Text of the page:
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PostPosted: Sun Apr 14, 2013 3:40 pm    Post subject: Why mess with it Reply with quote

This has got to be the most asinine thing I've ever seen anyone do to a working system, just to update a module. enp2s0? Really? WHY???? There was not even any way to figure out this stupid name was going to be used - all I get is

Code:
udevadm test-builtin net_id
calling: test-builtin
syspath missing


Oh, yea, that worked. Instead I suppose I could guess, if only there was some convention I could look up and do the language translation (or whatever is going on in this thing) to figure out what it MIGHT be and EDIT ALL MY CONFIG FILES (since apparently that's too hard for an update script to do). But instead I get this:

Code:

dmesg|grep eth
[    1.418814] e1000 0000:02:00.0: eth0: (PCI:66MHz:32-bit) 00:0c:29:d7:96:96
[    1.418926] e1000 0000:02:00.0: eth0: Intel(R) PRO/1000 Network Connection
[    5.750269] systemd-udevd[1134]: renamed network interface eth0 to enp2s0


WHY???? Why did you rename it, to something indecipherable, when the kernel knows what it is right there (and I do too).

I guess I should be thankful I no longer run a bridge interface connected to a bunch of virtual TAP and ETH devices for virtual machines on this server - who knows how much I would have to deal with then.

Quote:

Pay attention also to every message printed by emerge of sys-fs/udev
and sys-fs/udev-init-scripts as this news item may not be complete.


Well, thanks. At least I get a warning that I'm going to either capture those messages or merge those items separately to figure out on my own what to do. Nothing like picking through packages instead of doing a full system update to make things go smoothly.

Quote:

you must use free namespace (like net* or internet*) instead of kernel namespace (like eth* or wlan*) because in-place renaming has been deprecated


For ... what, exactly??? Someone just didn't like using those (ubiquitous) names? I can only assume this decision came from some dev that needs some significant amount of counseling, because they obviously suffer from a mental illness (got to be something beyond NIH syndrome).

Quote:

see small documentation of it if you like[2]


Okay, let's check that ...
Quote:

Don't call this function. Currently, the networking layer calls this function, but that will change.


Oh, good, I can't wait. Can I tell the networking layer not to call it? Seems there's this:
Quote:

If /etc/udev/rules.d/80-net-name-slot.rules is an empty file or a symlink to /dev/null, the new names will be disabled and the kernel will do all the interface naming

Okay, well doesn't work if the file isn't there at all. Let's just create it and try it out.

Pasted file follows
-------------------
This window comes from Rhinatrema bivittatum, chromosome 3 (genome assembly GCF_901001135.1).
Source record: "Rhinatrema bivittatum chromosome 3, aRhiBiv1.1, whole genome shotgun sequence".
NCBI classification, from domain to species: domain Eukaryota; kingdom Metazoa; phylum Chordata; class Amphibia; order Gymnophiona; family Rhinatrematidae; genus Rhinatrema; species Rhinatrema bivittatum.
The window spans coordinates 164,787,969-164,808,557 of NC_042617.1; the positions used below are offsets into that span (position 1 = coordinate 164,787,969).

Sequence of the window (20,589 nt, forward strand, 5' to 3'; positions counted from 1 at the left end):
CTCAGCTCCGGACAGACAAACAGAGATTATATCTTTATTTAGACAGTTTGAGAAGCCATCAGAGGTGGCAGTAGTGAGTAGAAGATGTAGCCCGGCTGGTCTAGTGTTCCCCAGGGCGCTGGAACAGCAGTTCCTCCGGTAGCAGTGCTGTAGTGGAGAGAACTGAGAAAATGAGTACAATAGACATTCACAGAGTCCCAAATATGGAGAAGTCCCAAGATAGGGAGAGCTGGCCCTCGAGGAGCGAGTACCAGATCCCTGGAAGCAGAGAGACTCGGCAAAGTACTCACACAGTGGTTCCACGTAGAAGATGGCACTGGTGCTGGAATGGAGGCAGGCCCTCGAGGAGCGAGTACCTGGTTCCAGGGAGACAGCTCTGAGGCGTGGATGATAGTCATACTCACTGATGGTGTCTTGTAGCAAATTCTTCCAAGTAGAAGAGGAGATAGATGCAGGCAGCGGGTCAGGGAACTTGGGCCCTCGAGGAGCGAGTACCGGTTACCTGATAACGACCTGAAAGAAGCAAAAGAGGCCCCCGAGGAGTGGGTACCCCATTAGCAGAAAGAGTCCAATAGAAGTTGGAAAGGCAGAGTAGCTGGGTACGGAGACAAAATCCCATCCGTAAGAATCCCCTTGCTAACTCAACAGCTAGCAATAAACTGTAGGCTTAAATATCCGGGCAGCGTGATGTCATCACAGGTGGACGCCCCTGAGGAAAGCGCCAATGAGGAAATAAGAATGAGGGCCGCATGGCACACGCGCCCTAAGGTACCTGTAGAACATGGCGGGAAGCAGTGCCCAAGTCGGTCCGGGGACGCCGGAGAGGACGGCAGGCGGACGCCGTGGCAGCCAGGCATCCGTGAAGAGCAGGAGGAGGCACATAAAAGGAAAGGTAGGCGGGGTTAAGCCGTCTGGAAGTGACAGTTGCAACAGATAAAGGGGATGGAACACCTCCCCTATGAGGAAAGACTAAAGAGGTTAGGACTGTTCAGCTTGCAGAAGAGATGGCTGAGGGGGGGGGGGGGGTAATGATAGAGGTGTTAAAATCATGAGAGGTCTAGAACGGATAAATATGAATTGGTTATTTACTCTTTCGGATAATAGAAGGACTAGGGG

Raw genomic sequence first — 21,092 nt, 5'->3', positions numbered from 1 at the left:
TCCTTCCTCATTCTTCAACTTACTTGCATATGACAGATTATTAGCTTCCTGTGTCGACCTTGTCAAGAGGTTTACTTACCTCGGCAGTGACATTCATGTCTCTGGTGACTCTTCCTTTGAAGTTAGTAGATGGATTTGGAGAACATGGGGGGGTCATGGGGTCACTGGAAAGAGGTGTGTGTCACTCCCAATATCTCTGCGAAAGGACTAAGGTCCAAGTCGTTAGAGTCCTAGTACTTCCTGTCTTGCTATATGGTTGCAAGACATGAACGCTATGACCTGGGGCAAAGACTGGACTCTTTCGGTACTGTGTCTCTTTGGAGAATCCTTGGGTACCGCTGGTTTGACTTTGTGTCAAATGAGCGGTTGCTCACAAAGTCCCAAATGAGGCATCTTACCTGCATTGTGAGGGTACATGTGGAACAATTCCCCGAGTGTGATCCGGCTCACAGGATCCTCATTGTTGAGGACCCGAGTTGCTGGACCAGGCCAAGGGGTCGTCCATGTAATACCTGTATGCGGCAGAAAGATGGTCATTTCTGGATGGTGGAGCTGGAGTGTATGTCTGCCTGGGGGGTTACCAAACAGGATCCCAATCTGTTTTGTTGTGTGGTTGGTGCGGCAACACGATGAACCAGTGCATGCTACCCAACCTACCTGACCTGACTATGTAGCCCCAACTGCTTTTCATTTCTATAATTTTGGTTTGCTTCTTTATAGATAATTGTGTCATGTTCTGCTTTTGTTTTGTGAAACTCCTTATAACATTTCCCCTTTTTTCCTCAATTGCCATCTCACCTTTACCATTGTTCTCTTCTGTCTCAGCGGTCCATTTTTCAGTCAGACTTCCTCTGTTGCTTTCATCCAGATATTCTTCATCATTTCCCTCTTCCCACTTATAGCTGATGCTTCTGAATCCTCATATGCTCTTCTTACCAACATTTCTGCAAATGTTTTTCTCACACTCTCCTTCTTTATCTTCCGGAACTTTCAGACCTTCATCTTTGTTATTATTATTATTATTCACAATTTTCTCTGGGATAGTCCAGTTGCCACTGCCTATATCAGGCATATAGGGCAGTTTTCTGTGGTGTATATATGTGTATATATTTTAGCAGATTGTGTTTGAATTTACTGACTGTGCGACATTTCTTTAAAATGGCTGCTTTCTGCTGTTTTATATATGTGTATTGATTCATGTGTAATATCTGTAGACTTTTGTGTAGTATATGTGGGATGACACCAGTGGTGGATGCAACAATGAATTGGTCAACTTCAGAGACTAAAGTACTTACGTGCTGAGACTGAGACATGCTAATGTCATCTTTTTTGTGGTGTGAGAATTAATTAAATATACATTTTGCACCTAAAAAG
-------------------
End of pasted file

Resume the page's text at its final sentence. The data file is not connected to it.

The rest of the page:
Code:

touch /etc/udev/rules.d/80-net-name-slot.rules
shutdown -r now
...
dmesg|grep eth
[    1.418814] e1000 0000:02:00.0: eth0: (PCI:66MHz:32-bit) 00:0c:29:d7:96:96
[    1.418926] e1000 0000:02:00.0: eth0: Intel(R) PRO/1000 Network Connection
[    5.750269] systemd-udevd[1134]: renamed network interface eth0 to enp2s0


ARRRGGGGH!!

Okay, so it seems I should be able to create something like "/etc/udev/rules.d/70-a-name-emerge-will-not-complain-about.rules" and use the new syntax (carefully avoiding any name that the kernel might use now or at some time in the future or if the devs decide to include or change) and call it something like "direnet0", then just change all my network config files and init scripts to refer to "direnet0". ACK UGH Stuck with it, it seems, let's try it out.

Code:

cd /etc/conf.d
vi net
vi network
vi netmount
cd /etc/init.d
ln -s net.lo net.direnet0


(crosses fingers)

Code:

shutdown -r now

...
dmesg|grep eth
[    1.418814] e1000 0000:02:00.0: eth0: (PCI:66MHz:32-bit) 00:0c:29:d7:96:96
[    1.418926] e1000 0000:02:00.0: eth0: Intel(R) PRO/1000 Network Connection
[    5.750269] systemd-udevd[1134]: renamed network interface eth0 to enp2s0


WHAT. THE. HELL, man??
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Seron
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PostPosted: Sun Apr 14, 2013 4:03 pm    Post subject: Re: Why mess with it Reply with quote

direwolf wrote:
For ... what, exactly??? Someone just didn't like using those (ubiquitous) names? I can only assume this decision came from some dev that needs some significant amount of counseling, because they obviously suffer from a mental illness (got to be something beyond NIH syndrome).

Did you read Predictable Network Interface Names? The rationale behind it is there. I can't say that I understand all of it, but basically it was done to solve the problem of unpredictable device names due to big racing condition problems.

Also, I suggest that you create your own thread for your own problems.
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PostPosted: Sun Apr 14, 2013 4:21 pm    Post subject: Re: Why mess with it Reply with quote

direwolf wrote:
There was not even any way to figure out this stupid name was going to be used

Of course, there was. You must just use the command which was documented in several places.
Quote:
Code:
udevadm test-builtin net_id
calling: test-builtin
syspath missing

This is a very clear error message: the syspath is missing from your arguments.
Quote:
WHY???? Why did you rename it, to something indecipherable, when the kernel knows what it is right there (and I do too).

s/indecipherable/reliably working
a...and did the right thing for me at this boot by accident.